History of PPC

history 2

But once again, it was a war that changed the shape of life. World War I made it hard to find a minister, and from 1922 to 1951 a succession of part-time supply pastors led the church. The membership dwindled until the church closed entirely in 1951.

But the Holy Spirit was not done with Poolesville Presbyterian Church. In 1956 the church was reopened with 5 members under the leadership of Rev. Fred McCorkle. The congregation grew in works, but the membership grew only modestly and never beyond the 50 member mark. The succession of pastors began again with Rev. Tim Lee, and then Rev. Bert Moore in 1967.

Rev. Bert Moore recorded this story: "After more than five years struggling with a tight budget in my little rural 58 member church, I was beginning to think that nothing short of an outright miracle was going to change the situation. The people, by and large were dedicated enough. I felt, and still feel, the mission emphasis here has been in the shape of Christ. Yet, when it came to budget time, there was never enough money and all the mission service work with students, the poor, in housing, the emergency 'Overnite House' facilities, church school, failed to yield response that translated into enough dollars to balance the budget.

"The Lord must have been watching the frustration of our small but dedicated leadership, for in the fall of 1972 there began the unfolding of a unique string of events to which our mission oriented people were able to respond."

Jack and Judy Speer had wanted a baby for many years and there was much joy when Judy became pregnant. She was out of town in Cincinnati, five months pregnant, when she went into labor. The baby was born prematurely, only 2 lbs 4 ounces. The doctors said the baby had one chance in 300 to survive. The Speers immediately called Rev. Moore and he formed a prayer chain so that someone was praying for the baby every hour on the hour. But after a few days the baby still wasn't doing well. Rev. Moore headed to Cincinnati on a Saturday morning, Dec. 2, and was at the hospital nine hours later.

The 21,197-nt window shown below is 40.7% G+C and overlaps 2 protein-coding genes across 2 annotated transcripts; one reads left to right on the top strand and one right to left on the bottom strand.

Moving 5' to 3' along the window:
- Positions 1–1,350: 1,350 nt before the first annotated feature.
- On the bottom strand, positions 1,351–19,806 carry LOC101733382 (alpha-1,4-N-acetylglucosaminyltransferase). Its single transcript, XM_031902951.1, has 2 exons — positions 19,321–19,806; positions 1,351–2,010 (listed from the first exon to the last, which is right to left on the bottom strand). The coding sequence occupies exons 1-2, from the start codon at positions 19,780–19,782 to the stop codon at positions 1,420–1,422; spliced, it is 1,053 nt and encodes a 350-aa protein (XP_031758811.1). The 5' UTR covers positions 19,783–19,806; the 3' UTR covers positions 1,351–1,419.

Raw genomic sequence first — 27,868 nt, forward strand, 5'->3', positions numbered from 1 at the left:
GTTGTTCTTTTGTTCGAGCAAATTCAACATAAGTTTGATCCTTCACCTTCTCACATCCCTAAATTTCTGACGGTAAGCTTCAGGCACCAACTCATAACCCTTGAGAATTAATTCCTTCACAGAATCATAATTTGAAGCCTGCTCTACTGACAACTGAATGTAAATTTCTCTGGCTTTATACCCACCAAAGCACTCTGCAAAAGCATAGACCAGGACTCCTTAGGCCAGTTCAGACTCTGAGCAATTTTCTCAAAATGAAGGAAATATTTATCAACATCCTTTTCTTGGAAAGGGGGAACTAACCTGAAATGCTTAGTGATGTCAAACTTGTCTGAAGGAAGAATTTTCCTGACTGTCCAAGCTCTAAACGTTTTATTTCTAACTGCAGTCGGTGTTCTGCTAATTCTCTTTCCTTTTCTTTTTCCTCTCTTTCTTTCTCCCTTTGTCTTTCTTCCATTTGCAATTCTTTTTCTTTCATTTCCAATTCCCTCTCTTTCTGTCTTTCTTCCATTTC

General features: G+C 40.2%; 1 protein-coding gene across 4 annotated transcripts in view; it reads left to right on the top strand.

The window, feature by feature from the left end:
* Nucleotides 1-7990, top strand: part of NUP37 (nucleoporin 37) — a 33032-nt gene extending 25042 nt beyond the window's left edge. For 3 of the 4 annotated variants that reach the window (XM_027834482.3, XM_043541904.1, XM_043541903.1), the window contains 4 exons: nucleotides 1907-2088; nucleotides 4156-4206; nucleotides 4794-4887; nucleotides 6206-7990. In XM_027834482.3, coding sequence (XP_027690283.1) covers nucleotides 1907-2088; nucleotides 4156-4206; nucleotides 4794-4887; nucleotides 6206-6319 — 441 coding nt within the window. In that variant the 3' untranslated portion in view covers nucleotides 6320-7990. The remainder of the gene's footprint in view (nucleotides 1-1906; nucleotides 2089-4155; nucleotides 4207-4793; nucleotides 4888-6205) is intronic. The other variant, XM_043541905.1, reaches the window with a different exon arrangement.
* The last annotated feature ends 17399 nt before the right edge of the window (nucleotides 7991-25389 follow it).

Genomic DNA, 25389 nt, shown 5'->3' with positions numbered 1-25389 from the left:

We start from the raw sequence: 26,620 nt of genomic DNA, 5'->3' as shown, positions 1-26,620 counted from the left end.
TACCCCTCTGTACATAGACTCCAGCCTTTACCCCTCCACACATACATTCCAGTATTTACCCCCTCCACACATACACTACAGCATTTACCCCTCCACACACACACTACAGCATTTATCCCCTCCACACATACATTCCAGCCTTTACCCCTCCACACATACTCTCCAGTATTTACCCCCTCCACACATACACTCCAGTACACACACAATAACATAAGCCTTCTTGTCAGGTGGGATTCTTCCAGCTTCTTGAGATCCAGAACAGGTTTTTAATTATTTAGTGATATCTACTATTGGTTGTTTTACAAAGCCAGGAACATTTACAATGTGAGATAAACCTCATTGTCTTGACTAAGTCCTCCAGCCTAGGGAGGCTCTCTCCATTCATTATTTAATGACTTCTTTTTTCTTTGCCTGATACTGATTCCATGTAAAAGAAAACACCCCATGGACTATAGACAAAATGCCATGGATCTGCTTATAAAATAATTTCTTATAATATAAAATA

Rev. Moore wrote: "I remember feeling a calmness, aware of the support from the congregation back in Poolesville. But I can't describe the helplessness of watching the baby's breathing stop twice before me -- once while I had my hand in the incubator touching his little hand. All I can say is that I was looking to God for everything."

Of course, he had to return home and, as it always does, Advent unfolded. The father, Jack Speer, also had to return to work while his wife and baby stayed in the hospital far away. Back at work, Jack had trouble concentrating, understandably. Being a new Christian, he decided to buy a Bible that would be easy to read, so he chose "The Living Bible," which is a paraphrase. He decided that the baby needed a name, and he thought maybe he would choose something from the Bible. Someone suggested he use a concordance to find a name, but the only concordance in print was for the King James Bible.

As Jack told his minister this over dinner, an idea was born: why not create a concordance for The Living Bible? This would do two things. It would contribute to greater understanding of the Bible, and it would be a valuable mission that could benefit the church financially.

Rev. Moore wrote: "Because of this gift of a baby, there is a book; because of this book there is new hope here now in Poolesville Presbyterian Church. Praise be to God, the Father of our Lord Jesus Christ! Praise be to the Lord, the Giver of Life!"

PS The baby, Martin Fuller Speer, lived and was healthy.